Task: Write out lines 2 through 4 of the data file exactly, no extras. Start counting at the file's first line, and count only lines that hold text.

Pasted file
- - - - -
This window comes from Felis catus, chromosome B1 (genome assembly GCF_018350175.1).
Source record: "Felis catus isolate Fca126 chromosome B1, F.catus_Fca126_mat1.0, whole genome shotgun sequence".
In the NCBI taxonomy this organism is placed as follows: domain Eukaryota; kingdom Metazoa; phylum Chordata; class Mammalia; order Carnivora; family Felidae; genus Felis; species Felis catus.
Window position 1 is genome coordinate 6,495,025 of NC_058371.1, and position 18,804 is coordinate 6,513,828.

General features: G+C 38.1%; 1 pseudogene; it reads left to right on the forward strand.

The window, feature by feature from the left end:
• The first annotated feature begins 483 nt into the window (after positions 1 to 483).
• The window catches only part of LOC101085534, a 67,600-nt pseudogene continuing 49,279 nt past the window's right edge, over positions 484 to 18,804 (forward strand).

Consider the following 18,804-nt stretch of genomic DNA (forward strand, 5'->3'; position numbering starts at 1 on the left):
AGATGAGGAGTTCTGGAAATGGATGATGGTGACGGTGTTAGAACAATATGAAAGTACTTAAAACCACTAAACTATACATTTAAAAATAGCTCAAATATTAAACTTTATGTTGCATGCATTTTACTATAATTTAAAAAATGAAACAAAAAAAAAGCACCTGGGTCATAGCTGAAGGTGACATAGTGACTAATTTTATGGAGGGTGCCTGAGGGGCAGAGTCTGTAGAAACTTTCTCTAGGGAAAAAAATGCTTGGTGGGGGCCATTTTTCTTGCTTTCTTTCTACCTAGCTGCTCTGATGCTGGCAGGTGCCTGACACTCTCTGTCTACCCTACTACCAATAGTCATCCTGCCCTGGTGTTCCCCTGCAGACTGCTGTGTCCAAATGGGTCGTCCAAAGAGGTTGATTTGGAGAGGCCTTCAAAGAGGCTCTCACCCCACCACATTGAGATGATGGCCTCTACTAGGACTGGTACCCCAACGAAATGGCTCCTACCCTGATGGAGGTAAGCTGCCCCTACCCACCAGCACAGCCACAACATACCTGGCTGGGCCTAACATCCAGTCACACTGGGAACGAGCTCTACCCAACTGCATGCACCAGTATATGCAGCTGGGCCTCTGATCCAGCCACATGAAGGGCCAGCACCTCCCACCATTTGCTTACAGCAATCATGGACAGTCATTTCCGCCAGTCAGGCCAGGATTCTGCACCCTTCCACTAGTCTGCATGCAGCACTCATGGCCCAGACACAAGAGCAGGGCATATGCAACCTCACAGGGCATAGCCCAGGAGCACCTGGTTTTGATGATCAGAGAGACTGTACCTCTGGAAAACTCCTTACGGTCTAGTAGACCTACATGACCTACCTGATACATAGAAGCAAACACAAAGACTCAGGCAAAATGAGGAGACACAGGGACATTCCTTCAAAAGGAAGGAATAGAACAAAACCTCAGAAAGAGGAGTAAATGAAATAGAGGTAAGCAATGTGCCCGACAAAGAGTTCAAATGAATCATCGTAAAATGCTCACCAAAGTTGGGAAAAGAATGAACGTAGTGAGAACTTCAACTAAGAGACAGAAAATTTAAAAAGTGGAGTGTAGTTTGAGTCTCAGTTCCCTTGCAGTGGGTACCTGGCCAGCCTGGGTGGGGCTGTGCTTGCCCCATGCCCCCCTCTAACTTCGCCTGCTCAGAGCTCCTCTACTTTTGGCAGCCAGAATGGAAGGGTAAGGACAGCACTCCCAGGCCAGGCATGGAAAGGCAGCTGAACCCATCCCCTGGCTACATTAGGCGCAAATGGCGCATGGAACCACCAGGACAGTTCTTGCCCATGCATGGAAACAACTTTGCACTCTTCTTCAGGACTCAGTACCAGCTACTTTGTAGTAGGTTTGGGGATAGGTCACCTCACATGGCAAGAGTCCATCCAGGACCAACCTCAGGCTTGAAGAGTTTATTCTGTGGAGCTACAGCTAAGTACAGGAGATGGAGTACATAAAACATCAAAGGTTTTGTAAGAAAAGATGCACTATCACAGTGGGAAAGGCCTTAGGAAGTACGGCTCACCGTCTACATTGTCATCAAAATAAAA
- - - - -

Source record: "Felis catus isolate Fca126 chromosome B1, F.catus_Fca126_mat1.0, whole genome shotgun sequence".
In the NCBI taxonomy this organism is placed as follows: domain Eukaryota; kingdom Metazoa; phylum Chordata; class Mammalia; order Carnivora; family Felidae; genus Felis; species Felis catus.
Window position 1 is genome coordinate 6,495,025 of NC_058371.1, and position 18,804 is coordinate 6,513,828.